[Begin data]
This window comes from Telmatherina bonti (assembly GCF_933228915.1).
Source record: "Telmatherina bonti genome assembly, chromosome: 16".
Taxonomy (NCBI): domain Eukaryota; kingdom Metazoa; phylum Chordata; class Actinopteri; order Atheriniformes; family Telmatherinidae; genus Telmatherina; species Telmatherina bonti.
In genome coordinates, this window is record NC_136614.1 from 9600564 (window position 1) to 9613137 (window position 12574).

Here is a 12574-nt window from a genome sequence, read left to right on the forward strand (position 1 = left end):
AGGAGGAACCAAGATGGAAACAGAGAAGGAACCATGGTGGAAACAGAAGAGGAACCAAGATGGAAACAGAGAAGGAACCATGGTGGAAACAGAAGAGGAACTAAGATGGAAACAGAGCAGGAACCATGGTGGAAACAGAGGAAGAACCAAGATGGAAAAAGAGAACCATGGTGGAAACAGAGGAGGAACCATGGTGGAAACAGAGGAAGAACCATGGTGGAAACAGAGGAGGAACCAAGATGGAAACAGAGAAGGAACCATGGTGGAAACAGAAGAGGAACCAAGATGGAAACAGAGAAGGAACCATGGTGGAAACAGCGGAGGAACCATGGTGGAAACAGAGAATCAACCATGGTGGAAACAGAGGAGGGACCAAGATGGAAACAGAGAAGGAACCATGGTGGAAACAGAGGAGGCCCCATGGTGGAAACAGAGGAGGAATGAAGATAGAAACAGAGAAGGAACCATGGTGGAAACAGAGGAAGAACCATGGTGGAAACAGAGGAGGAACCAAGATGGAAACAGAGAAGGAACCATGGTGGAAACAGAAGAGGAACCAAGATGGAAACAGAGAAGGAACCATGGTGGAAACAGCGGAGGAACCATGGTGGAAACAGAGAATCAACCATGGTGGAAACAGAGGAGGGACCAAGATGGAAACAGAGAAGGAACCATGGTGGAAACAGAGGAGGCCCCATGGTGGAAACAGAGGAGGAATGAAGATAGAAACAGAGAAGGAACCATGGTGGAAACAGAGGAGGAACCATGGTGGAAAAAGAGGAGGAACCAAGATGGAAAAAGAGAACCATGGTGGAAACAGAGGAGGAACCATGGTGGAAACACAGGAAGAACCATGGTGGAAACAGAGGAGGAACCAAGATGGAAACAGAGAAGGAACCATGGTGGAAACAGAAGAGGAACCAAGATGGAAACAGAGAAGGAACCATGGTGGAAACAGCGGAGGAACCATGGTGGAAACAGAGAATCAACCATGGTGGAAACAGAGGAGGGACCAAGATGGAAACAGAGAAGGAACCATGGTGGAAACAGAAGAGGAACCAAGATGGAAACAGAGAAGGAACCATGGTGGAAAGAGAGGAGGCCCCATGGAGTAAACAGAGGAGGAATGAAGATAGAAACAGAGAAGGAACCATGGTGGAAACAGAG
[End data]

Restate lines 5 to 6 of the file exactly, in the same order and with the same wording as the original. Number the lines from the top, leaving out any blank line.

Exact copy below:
Here is a 12574-nt window from a genome sequence, read left to right on the forward strand (position 1 = left end):
AGGAGGAACCAAGATGGAAACAGAGAAGGAACCATGGTGGAAACAGAAGAGGAACCAAGATGGAAACAGAGAAGGAACCATGGTGGAAACAGAAGAGGAACTAAGATGGAAACAGAGCAGGAACCATGGTGGAAACAGAGGAAGAACCAAGATGGAAAAAGAGAACCATGGTGGAAACAGAGGAGGAACCATGGTGGAAACAGAGGAAGAACCATGGTGGAAACAGAGGAGGAACCAAGATGGAAACAGAGAAGGAACCATGGTGGAAACAGAAGAGGAACCAAGATGGAAACAGAGAAGGAACCATGGTGGAAACAGCGGAGGAACCATGGTGGAAACAGAGAATCAACCATGGTGGAAACAGAGGAGGGACCAAGATGGAAACAGAGAAGGAACCATGGTGGAAACAGAGGAGGCCCCATGGTGGAAACAGAGGAGGAATGAAGATAGAAACAGAGAAGGAACCATGGTGGAAACAGAGGAAGAACCATGGTGGAAACAGAGGAGGAACCAAGATGGAAACAGAGAAGGAACCATGGTGGAAACAGAAGAGGAACCAAGATGGAAACAGAGAAGGAACCATGGTGGAAACAGCGGAGGAACCATGGTGGAAACAGAGAATCAACCATGGTGGAAACAGAGGAGGGACCAAGATGGAAACAGAGAAGGAACCATGGTGGAAACAGAGGAGGCCCCATGGTGGAAACAGAGGAGGAATGAAGATAGAAACAGAGAAGGAACCATGGTGGAAACAGAGGAGGAACCATGGTGGAAAAAGAGGAGGAACCAAGATGGAAAAAGAGAACCATGGTGGAAACAGAGGAGGAACCATGGTGGAAACACAGGAAGAACCATGGTGGAAACAGAGGAGGAACCAAGATGGAAACAGAGAAGGAACCATGGTGGAAACAGAAGAGGAACCAAGATGGAAACAGAGAAGGAACCATGGTGGAAACAGCGGAGGAACCATGGTGGAAACAGAGAATCAACCATGGTGGAAACAGAGGAGGGACCAAGATGGAAACAGAGAAGGAACCATGGTGGAAACAGAAGAGGAACCAAGATGGAAACAGAGAAGGAACCATGGTGGAAAGAGAGGAGGCCCCATGGAGTAAACAGAGGAGGAATGAAGATAGAAACAGAGAAGGAACCATGGTGGAAACAGAG